Layne Skundrich celebrated another Allegheny County Wrestling Championships team title with his North Allegheny teammates Saturday at Fox Chapel, but this year was different … much different.
Skundrich, a junior, placed third at 220 pounds in last year’s tournament.
“I got a late start last season because the football team went all the way,” said Skundrich, referring to North Allegheny’s WPIAL and PIAA football titles. “I wasn’t in wrestling condition and it showed on the mat. I was barely hanging on in the third period of most matches.”
Skundrich was so frustrated that he left the team before the PIAA Class AAA team championships and missed all of the individual postseason tournaments.
“I wasn’t sure whether I wanted to wrestle and eventually realized I had made a mistake,” said Skundrich, who was 16-4 when he left the team. “It was really tough following my teammates the rest of the season.”
Skundrich returned to the team this year with a new love for wrestling.
“There’s nothing like wrestling when you are in condition,” Skundrich said. “I realized that wrestling is something I would like to do in college. I want to get a scholarship.”
Skundrich’s renewed love of wrestling showed over the weekend as he captured the 220-pound title at the county championships. He won five bouts in the two-day tournament and had to go a full six minutes in four of those bouts. In the title match, he posted a 3-0 victory against Chartiers Valley’s Michael Roper.
“I felt so much better in the third period,” Skundrich said. “Conditioning was the big factor. I was able to start on time this year [because the football team lost early in the WPIAL playoffs]. I was ready and eager to start wrestling season. That made a big difference.”
Skundrich was one of 10 North Allegheny wrestlers who placed among the top eight in their weight class, as the Tigers ran away with the team title. The Tigers, who had five finalists, outscored runner-up Mt. Lebanon by 60.5 points (243.5-183).
Dom Forys and Luke Landefeld also won individual titles for North Allegheny. Forys became the third wrestler in county history to win four titles. He claimed the 126-pound title with a convincing 22-5 technical fall of Thomas Jefferson’s Braden Flinn.
“I was having fun putting on a show for the crowd,” said Forys, who received two other trophies for being named the Outstanding Wrestler, and the Brotherhood of Wrestling Award, which is given to a wrestler who exhibits good sportsmanship. “It’s all about having fun. And winning the team title made it even more enjoyable.”
Landefeld recorded a 16-1 technical fall in the 113-pound final against McKeesport Area’s Kevin Statler.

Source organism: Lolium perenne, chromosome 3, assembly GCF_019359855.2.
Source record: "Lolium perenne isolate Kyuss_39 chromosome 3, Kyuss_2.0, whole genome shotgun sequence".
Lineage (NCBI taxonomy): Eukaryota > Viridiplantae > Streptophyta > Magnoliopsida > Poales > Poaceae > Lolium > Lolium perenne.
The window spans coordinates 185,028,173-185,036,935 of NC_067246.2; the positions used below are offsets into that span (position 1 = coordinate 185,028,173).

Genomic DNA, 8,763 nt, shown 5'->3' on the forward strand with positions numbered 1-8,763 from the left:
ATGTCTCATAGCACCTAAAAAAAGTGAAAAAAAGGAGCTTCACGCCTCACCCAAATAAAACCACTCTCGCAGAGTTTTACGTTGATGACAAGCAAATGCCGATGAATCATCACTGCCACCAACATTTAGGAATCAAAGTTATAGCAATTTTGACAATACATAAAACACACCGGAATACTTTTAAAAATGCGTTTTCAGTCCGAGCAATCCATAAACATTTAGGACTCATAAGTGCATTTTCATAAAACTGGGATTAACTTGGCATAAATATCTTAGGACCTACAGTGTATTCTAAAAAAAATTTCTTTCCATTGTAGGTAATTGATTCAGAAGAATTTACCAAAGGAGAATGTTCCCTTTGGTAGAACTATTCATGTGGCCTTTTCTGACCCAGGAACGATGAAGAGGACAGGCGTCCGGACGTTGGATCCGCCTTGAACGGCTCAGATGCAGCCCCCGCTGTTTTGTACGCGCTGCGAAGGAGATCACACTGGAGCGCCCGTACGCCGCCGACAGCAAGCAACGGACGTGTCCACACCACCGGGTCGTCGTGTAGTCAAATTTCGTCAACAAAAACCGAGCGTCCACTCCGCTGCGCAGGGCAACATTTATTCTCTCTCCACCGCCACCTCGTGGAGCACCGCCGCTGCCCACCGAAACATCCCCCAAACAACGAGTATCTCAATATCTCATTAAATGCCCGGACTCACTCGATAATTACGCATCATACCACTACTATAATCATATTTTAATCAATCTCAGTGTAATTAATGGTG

“I watched my brother [Drew] wrestle in this tournament the last couple years,” said Landefeld, a freshman. “It felt great to come in here and win as a freshman.”
Jake Hinkson and Zach Smith placed second for North Allegheny. Hinkson dropped a 6-2 decision to South Fayette’s Mike Carr in the 132-pound final. Smith lost, 11-4, to Montour’s Cole Macek at 195.
North Hills sophomore wins
North Hills had three wrestlers advance to the county finals, including sophomore Gage Curry who won his second 106-pound title in a row with a pin in 28 seconds of Pine-Richland’s Hunter Baxter. Curry also received an award for the most pins in the least amount of time. He recorded five pins in 5:59.
“This is the first time I’ve had five pins in a tournament,” said Curry, who moved down from 113 for this tournament. “The plan all year was to move down for the county tournament.”
It was actually the second time Curry had the most pins in the least amount of time. In last year’s tournament, he had four pins in 9:03.
“I like this tournament because it helps prepare me for the postseason tournaments,” Curry said.
Curry was joined in the finals by teammates Jonathan Avon and Elliot King, but both had to settle for silver medals. Avon lost, 8-0, in the 160-pound final to Penn Hills’ Te’Shan Campbell. King was pinned by Mt. Lebanon’s Kellan Stout in the 182-pound final.
Shaler’s Heinl a county champ
Shaler’s Mike Heinl made a second consecutive appearance in the finals and left as a champ this time. Heinl recorded a 5-2 victory in the 120-pound final against Mt. Lebanon’s Kevin Kinyua.
“Last year, I lost to Gage Curry in the finals,” Heinl said. “This year, I came back with the goal of winning a title and I was able to do that. Winning this title means a lot to me. They have all the past champions listed in the hallway [at Fox Chapel] and I wanted to be on that list. I want to be remembered for my accomplishment.”